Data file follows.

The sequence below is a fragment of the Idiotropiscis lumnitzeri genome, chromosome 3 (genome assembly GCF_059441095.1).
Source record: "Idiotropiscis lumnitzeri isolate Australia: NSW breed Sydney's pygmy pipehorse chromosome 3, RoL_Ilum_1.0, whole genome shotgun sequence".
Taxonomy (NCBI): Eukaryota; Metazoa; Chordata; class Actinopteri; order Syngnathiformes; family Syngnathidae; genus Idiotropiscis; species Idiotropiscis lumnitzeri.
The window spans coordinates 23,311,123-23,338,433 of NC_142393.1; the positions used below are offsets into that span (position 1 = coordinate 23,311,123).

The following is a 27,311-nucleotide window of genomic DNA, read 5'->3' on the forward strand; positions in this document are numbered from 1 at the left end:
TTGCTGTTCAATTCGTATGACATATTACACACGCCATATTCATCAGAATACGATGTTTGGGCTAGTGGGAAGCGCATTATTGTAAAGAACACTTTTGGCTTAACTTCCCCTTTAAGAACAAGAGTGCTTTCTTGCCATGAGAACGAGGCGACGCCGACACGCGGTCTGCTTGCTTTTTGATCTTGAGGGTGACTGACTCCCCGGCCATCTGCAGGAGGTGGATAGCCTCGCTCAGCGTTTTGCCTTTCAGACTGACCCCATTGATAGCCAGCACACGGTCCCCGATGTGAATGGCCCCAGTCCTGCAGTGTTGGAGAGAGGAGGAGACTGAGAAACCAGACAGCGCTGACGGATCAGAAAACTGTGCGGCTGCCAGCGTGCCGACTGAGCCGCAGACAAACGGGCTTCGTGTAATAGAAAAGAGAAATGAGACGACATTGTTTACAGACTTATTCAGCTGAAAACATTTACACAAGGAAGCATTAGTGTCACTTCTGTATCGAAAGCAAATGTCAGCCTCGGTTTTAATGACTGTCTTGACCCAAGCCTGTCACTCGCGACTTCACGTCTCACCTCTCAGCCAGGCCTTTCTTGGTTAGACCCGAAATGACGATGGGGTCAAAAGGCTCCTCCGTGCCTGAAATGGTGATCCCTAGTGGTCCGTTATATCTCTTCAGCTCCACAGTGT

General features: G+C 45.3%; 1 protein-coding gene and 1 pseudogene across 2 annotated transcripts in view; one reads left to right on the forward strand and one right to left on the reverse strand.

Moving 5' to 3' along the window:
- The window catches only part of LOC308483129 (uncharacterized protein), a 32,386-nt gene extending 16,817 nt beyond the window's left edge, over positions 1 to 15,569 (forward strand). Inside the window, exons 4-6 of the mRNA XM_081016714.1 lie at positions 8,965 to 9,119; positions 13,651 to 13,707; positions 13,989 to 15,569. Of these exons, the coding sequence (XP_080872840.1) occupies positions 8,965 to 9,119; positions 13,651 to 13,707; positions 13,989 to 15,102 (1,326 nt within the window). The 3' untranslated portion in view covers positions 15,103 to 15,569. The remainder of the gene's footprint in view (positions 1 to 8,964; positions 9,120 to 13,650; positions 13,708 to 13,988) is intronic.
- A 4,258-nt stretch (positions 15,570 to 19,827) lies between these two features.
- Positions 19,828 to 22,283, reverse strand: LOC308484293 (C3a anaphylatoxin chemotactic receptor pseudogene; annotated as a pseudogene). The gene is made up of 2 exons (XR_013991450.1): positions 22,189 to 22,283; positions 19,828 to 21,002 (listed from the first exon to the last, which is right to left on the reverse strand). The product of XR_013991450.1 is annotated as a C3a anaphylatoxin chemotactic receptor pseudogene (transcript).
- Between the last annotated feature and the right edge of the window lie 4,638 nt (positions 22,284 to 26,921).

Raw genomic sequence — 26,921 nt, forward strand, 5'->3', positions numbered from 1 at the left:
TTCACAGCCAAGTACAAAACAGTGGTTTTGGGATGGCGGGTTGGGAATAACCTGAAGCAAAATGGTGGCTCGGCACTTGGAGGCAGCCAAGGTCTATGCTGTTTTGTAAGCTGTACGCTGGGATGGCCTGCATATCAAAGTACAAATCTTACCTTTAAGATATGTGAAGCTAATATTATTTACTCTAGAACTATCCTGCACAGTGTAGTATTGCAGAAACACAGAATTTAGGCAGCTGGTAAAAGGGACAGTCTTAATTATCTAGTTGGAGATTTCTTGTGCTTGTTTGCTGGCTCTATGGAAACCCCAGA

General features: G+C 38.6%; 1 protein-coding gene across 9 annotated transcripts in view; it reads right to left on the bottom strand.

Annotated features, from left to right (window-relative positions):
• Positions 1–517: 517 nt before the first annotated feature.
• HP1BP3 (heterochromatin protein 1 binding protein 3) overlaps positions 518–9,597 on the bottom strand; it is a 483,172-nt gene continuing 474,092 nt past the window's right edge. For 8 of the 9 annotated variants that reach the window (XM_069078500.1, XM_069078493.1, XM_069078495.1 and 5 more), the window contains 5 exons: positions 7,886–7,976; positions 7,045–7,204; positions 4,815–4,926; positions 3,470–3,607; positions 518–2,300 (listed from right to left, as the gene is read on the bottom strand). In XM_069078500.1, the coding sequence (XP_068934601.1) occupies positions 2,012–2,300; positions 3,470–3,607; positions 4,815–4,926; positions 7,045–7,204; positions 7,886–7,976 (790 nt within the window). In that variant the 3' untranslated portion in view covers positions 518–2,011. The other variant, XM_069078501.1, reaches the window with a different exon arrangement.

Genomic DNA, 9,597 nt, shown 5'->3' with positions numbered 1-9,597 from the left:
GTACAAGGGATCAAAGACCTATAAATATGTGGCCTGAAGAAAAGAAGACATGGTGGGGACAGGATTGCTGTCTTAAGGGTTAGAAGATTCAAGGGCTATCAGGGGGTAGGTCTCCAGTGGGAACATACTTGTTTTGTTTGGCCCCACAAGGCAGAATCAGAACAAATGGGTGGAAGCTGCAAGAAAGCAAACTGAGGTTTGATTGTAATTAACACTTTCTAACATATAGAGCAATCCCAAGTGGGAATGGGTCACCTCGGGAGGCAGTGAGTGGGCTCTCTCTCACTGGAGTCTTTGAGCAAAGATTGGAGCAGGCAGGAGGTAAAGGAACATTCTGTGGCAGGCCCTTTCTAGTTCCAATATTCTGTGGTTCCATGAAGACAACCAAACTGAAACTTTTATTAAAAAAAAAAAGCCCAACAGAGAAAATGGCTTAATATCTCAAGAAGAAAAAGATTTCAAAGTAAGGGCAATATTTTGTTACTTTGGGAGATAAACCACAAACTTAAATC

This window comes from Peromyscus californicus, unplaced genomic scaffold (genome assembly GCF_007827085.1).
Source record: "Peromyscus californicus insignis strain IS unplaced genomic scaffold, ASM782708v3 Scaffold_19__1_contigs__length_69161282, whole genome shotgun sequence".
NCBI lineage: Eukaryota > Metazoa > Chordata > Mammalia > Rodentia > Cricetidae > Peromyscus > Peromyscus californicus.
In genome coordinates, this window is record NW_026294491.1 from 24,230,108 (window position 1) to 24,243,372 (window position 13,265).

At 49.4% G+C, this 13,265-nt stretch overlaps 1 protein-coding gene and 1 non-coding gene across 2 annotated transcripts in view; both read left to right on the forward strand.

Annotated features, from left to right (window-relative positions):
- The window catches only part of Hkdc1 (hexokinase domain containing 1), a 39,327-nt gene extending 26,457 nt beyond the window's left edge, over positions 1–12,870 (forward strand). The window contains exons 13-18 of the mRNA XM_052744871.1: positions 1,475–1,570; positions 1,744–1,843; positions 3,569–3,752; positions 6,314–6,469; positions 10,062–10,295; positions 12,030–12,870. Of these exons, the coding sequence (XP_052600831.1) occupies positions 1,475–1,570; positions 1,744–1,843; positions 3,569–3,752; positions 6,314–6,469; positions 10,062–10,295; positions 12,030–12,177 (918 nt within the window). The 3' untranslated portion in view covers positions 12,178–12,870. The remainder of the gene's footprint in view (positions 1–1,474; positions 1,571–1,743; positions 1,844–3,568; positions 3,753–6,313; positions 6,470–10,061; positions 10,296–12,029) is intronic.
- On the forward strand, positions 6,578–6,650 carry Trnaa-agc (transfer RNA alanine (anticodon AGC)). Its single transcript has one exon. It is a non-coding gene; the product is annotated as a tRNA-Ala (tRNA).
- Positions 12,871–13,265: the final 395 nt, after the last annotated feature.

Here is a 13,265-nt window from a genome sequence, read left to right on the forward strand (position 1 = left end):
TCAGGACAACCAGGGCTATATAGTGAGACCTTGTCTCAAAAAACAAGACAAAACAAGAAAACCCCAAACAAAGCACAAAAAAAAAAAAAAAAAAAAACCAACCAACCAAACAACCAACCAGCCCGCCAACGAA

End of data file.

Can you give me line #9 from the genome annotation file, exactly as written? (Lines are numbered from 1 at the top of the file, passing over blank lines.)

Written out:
- The window catches only part of LOC308483129 (uncharacterized protein), a 32,386-nt gene extending 16,817 nt beyond the window's left edge, over positions 1 to 15,569 (forward strand). Inside the window, exons 4-6 of the mRNA XM_081016714.1 lie at positions 8,965 to 9,119; positions 13,651 to 13,707; positions 13,989 to 15,569. Of these exons, the coding sequence (XP_080872840.1) occupies positions 8,965 to 9,119; positions 13,651 to 13,707; positions 13,989 to 15,102 (1,326 nt within the window). The 3' untranslated portion in view covers positions 15,103 to 15,569. The remainder of the gene's footprint in view (positions 1 to 8,964; positions 9,120 to 13,650; positions 13,708 to 13,988) is intronic.